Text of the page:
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Washington’s NFL Team Will Reveal New Name on Feb. 2

Washington’s NFL Team Will Reveal New Name on Feb. 2
Source: ABC

The NFL franchise in Washington stated on Tuesday that it will change its name on February 2 and that it will no longer be known as the Wolves or RedWolves.

Other candidates included Commanders, Admirals, Armada, Brigade, Sentinels, Defenders, Red Hogs, Presidents, and the status quo “Washington Football Team.”

In an episode of the team-produced show “Making the Brand,” team president Jason Wright remarked, “We are on the verge of beginning a new chapter, but our past, our heritage cannot be lost along the way.” “It’s more vital than ever to keep linked to our roots.” We recognize the significance of selecting a memorable name for the club, one that will serve as a foundation for the next 90 years and beyond.”

Because of trademarks held by other groups, Wright stated the decision was taken not to go with Wolves or RedWolves. Those possibilities were well-liked by Washington supporters.

The new helmets and outfits will be burgundy and gold in color, with three stars on the collar and stripes on the shoulders of otherwise plain jerseys. Coach Ron Rivera exclaimed, “I love this,” in a footage from “Making the Brand” in which he examines one of the helmets. Right on the money. “I believe the appearance will be quite appealing.”

A “W” logo appeared in a teaser anticipating the unveiling.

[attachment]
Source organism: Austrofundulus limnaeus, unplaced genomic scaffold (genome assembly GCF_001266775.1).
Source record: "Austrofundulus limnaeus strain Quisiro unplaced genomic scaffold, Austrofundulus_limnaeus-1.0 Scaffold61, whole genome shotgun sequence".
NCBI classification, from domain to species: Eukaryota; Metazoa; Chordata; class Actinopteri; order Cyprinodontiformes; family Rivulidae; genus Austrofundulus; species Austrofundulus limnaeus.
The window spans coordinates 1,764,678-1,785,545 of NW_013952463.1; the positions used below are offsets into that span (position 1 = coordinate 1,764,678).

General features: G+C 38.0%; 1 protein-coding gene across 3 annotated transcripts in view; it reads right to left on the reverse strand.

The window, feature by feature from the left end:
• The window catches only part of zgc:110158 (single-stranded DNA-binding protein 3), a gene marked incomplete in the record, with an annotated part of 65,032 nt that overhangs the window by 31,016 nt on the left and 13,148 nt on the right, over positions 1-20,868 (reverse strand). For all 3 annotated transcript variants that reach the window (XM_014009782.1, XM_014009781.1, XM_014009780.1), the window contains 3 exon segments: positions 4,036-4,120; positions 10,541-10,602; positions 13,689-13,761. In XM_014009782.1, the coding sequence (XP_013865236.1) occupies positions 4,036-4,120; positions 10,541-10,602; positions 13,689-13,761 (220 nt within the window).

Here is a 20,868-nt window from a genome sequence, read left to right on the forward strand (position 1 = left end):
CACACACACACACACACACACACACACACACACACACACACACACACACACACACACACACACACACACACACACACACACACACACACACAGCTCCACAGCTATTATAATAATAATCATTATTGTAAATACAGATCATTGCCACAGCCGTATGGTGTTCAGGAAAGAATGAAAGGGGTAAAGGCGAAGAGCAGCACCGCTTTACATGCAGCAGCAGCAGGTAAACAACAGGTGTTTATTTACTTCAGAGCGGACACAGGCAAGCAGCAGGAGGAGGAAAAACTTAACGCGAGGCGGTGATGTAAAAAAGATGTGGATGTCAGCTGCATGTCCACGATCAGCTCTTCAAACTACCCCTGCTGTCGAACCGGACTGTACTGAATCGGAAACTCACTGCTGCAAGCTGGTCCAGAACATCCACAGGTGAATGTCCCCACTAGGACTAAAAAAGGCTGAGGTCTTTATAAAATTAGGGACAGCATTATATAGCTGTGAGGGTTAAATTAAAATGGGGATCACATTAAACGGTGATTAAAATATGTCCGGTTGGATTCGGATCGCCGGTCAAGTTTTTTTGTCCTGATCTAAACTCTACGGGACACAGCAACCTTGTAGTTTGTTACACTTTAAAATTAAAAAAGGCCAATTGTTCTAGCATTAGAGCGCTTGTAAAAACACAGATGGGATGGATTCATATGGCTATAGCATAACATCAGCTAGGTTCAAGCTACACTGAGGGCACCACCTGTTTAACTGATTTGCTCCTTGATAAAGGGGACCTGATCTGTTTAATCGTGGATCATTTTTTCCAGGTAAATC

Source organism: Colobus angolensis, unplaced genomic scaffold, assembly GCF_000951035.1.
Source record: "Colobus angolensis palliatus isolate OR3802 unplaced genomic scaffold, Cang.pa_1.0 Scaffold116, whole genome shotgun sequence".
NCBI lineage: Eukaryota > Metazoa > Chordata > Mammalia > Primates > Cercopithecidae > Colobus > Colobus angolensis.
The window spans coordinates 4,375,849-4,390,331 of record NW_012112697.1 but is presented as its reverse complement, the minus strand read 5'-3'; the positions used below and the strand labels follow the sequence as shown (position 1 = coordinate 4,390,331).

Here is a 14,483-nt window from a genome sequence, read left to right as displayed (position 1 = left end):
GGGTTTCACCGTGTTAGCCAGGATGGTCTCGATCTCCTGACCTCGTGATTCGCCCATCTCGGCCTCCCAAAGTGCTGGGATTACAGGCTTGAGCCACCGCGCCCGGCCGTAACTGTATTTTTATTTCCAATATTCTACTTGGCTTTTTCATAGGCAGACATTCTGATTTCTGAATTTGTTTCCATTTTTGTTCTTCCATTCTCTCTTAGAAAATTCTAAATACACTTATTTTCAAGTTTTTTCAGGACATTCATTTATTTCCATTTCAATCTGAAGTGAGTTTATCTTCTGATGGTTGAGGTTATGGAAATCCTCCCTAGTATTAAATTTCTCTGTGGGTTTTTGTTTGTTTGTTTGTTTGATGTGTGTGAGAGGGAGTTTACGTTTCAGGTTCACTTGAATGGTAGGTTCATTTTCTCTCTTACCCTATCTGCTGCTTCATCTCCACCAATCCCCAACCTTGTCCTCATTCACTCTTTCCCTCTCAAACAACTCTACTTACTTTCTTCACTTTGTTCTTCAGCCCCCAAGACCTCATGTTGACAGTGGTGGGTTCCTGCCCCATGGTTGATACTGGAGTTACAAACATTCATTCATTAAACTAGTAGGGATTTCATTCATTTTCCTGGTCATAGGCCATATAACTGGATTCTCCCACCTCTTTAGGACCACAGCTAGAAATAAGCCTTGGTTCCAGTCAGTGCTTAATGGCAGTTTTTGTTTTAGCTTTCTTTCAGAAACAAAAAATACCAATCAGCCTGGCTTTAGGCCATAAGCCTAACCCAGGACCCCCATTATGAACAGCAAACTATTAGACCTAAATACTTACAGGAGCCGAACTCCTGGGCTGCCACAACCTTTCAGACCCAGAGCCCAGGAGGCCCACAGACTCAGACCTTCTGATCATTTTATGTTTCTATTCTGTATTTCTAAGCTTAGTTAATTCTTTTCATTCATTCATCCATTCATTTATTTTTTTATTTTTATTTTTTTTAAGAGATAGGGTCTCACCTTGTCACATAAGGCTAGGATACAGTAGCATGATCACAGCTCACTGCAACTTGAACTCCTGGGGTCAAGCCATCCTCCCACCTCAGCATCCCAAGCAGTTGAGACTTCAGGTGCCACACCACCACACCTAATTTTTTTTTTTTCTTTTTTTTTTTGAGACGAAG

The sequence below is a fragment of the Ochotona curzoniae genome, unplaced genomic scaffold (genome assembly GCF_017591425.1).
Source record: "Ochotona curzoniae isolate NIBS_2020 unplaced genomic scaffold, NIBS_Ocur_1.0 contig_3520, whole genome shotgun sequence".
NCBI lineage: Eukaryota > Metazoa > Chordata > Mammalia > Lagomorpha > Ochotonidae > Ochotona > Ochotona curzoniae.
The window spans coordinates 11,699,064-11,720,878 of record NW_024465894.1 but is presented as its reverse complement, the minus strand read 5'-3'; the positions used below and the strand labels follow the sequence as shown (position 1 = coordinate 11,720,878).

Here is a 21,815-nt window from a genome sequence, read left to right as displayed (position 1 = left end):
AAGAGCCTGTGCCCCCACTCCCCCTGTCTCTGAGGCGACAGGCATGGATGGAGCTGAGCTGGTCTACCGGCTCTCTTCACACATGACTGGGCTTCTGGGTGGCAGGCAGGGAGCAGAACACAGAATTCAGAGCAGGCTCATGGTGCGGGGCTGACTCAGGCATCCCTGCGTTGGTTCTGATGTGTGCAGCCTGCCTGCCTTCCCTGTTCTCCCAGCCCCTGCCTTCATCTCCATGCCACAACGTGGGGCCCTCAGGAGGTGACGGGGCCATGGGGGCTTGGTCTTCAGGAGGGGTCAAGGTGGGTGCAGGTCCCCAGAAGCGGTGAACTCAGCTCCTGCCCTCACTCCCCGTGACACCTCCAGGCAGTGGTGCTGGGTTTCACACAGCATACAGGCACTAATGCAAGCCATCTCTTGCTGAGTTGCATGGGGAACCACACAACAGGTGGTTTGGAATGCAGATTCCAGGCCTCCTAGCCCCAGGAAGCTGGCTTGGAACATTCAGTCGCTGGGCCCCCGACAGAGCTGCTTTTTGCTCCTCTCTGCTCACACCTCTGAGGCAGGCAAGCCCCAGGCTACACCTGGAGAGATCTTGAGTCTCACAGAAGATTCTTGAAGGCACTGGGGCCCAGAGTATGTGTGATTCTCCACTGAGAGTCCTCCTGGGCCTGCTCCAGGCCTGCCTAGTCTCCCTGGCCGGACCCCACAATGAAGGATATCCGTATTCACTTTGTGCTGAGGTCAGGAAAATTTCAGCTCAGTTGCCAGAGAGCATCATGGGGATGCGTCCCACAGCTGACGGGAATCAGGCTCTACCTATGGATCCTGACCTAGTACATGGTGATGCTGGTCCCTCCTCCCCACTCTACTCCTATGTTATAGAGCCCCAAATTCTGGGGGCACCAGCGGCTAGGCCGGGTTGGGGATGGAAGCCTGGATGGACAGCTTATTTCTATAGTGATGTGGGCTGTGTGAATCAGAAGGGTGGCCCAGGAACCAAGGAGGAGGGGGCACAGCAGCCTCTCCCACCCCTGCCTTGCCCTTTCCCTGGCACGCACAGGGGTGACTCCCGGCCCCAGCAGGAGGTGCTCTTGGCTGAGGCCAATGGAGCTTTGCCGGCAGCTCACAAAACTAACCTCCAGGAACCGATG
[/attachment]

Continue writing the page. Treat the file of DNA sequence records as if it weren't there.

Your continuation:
“Hail to the greats who lay the basis for our legacy,” “Hail to the fans we consider family,” “We are and always have been Washington,” “We will fight for our community,” and “Together we will determine our future” were among the statements included in the film.

Current players met with military members and supporters, and photos of franchise legends were blended in.

After decades of criticism that it was offensive toward Native Americans and current pressure from team sponsors, the organization abandoned its previous moniker in July 2020. The Washington Football Team was chosen as the team’s name for that season, and it remained such until 2021 as the front office underwent a protracted rebranding process.

“This is a marathon, not a sprint,” Wright remarked. “We had to treat every stage of the process seriously in order to get it properly, and the destination is the total of all those components.”

In the midst of a national reckoning on race, Washington was the first club in the four major North American professional sports organizations to shift away from Native American iconography. After resolving a dispute with a roller derby club of the same name, Cleveland in Major League Baseball followed suit, adopting the new moniker Guardians, which is currently in force.

The Atlanta Braves of Major League Baseball and the Chicago Blackhawks of the National Hockey League have both defended their team names.

During the rebranding process, Wright made it plain that Washington will not employ any Native American images in the future. He, Rivera, and others have alluded to a desire to uphold the once-illustrious franchise’s legacy, which includes three Super Bowl titles.

“I simply believe our franchise’s tradition and history are so significant, and I think as fans, we’re going to unite around that squad,” said Hall of Fame coach Joe Gibbs. “I’d think that naming the squad is probably less essential than attempting to bring everyone together….” The devotion we have for that squad is the one thing we have going for us.”

In recent years, Washington hasn’t had much going on on or off the field. After an investigation into workplace conduct, the league fined the team $10 million, owner Dan Snyder squabbled with minority partners before buying out their shares, the front office was chastised this season for botching late safety Sean Taylor’s jersey retirement, and the team hasn’t made the playoffs in 15 years.